Exploring the Linkages Between Carbon Markets and Sustainable Innovations in the Energy Sector: Lessons from the EU Emissions Trading Scheme

  • Lisa Knoll
  • Anita Engels
Part of the Sustainability and Innovation book series (SUSTAINABILITY)


The European Emissions Trading Scheme (EU ETS) is a central instrument of European climate policy and the first large-scale multi-national greenhouse gas trading programme in the world. It was referred to as the “grand new policy experiment” (Kruger and Pizer 2004). One of the central promises of emissions trading is to provide a price signal on the basis of which companies can calculate whether any shortage of emission allowances should be met with buying more allowances in the trading scheme or with reducing CO2 emissions. From these micro-rational calculations the most efficient CO2 abatement at the macro-level will ideally emerge, as emissions will be reduced where the costs for reducing them is lowest – “an epoch-making means of cost-effective control which can solve future global environmental problems” (Svendsen 1999: 232). Emissions trading thus has a potential to trigger sustainable innovations in the sense that companies face incentives to improve their CO2 performance (Stankeviciute et al. 2008). Still, the EU ETS has been criticised for many short-comings, among others for not providing triggers of innovation decisions in companies due to weak price signals. In a recent study on German companies in the CO2 market the authors point out that most of the CO2 reduction measures in Phase I of the EU ETS were only an unintended effect of emissions trading (Detken et al. 2009: 6–7). However, while the price of CO2 allowances was high in the first year of the EU ETS, some electricity providers mentioned having an incentive to supply electricity from gas-fired plants rather than from more carbon-intensive coal-fired plants (MacKenzie 2009: 169).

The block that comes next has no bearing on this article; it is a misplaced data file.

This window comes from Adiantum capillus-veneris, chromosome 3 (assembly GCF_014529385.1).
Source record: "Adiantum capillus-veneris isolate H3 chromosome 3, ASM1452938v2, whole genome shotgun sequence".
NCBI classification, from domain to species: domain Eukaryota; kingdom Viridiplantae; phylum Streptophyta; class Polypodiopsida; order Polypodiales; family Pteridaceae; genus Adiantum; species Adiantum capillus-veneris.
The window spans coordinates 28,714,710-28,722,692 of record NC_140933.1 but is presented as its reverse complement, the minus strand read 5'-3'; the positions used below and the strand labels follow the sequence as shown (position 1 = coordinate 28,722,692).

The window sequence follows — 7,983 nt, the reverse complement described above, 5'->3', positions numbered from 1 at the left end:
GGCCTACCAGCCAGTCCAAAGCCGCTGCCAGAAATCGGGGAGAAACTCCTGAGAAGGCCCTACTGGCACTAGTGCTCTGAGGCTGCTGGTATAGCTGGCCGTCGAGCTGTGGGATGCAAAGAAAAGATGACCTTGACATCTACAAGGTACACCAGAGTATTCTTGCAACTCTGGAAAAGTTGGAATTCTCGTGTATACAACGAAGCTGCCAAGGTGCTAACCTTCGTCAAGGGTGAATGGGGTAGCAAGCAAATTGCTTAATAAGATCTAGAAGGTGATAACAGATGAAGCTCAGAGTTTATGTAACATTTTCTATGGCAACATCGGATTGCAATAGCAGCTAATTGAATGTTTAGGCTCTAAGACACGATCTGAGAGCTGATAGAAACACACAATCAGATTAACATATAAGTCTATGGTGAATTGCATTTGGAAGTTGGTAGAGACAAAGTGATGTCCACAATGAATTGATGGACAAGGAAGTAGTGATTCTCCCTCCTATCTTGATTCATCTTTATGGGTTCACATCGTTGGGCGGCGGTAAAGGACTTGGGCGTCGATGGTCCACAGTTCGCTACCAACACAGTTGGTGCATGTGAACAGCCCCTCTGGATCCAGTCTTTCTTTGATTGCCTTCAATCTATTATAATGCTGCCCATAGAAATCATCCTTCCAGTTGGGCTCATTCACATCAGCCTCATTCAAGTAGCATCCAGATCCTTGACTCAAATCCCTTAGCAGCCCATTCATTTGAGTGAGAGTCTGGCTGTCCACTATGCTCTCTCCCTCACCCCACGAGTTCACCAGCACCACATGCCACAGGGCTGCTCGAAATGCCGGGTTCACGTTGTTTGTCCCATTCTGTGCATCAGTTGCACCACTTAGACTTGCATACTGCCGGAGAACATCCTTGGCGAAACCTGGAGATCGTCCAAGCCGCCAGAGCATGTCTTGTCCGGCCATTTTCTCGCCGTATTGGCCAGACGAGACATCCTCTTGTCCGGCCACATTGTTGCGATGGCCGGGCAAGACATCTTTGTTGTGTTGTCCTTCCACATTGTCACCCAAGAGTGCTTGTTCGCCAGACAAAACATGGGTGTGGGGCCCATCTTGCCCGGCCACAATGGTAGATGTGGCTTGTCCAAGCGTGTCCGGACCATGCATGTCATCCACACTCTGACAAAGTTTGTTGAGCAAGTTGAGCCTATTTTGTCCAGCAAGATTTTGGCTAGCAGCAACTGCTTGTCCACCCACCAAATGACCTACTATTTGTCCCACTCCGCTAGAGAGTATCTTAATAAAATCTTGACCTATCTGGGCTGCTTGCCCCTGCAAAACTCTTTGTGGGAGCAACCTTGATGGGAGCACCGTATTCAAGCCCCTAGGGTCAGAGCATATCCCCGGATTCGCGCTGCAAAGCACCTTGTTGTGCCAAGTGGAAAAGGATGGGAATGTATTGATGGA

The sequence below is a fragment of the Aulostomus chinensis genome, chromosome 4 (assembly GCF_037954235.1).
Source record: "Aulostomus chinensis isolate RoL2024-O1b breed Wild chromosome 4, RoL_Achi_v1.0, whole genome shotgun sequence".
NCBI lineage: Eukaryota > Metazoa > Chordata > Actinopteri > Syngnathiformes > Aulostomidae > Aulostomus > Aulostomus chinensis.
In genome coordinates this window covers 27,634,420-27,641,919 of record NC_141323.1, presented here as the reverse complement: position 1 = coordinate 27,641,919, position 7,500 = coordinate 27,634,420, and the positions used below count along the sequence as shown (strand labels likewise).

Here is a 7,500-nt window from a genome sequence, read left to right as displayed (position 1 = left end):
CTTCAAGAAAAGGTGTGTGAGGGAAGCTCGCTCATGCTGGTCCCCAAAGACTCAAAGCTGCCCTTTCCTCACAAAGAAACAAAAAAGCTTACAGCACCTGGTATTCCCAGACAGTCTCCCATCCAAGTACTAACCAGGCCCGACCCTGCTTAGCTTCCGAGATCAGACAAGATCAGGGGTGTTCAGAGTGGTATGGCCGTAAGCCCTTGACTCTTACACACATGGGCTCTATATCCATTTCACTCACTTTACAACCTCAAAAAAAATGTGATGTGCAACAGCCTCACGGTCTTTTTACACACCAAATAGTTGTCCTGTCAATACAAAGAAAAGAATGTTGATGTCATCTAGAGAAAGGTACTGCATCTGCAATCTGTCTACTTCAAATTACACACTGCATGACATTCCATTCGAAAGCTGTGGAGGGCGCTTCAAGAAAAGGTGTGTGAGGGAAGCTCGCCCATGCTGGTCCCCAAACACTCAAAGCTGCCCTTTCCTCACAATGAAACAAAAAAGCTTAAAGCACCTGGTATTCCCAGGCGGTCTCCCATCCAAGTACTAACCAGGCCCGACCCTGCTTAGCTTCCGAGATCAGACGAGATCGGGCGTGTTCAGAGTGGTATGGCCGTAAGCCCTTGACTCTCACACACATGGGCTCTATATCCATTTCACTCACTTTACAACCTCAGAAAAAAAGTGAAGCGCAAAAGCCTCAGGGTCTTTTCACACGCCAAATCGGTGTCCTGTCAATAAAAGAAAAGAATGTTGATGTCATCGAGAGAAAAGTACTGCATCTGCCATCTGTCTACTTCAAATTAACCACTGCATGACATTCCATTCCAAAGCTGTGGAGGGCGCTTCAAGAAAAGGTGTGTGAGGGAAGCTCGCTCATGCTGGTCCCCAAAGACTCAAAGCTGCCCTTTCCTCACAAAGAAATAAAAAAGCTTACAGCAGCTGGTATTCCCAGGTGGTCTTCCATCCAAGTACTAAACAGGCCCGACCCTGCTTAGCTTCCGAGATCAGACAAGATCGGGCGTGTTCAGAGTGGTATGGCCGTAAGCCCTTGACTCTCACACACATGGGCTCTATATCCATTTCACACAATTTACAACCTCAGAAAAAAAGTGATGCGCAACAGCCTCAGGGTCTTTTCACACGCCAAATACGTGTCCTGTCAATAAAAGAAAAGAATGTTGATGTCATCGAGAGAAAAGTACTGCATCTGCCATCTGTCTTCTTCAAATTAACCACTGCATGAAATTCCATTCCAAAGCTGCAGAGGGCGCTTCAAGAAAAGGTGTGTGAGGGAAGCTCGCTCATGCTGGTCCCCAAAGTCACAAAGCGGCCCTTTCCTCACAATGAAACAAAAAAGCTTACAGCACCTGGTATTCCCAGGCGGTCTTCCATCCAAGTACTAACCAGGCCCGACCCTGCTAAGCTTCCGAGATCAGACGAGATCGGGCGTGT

Emission Trading Electricity Market Organisational Innovation Emission Trading Scheme Sustainable Innovation 
These keywords were added by machine and not by the authors. This process is experimental and the keywords may be updated as the learning algorithm improves.


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Copyright information

© Physica-Verlag HD 2012

Authors and Affiliations

  • Lisa Knoll
    • 1
  • Anita Engels
    • 1
  1. 1.Centre for Globalization and GovernanceUniversity of HamburgHamburgGermany

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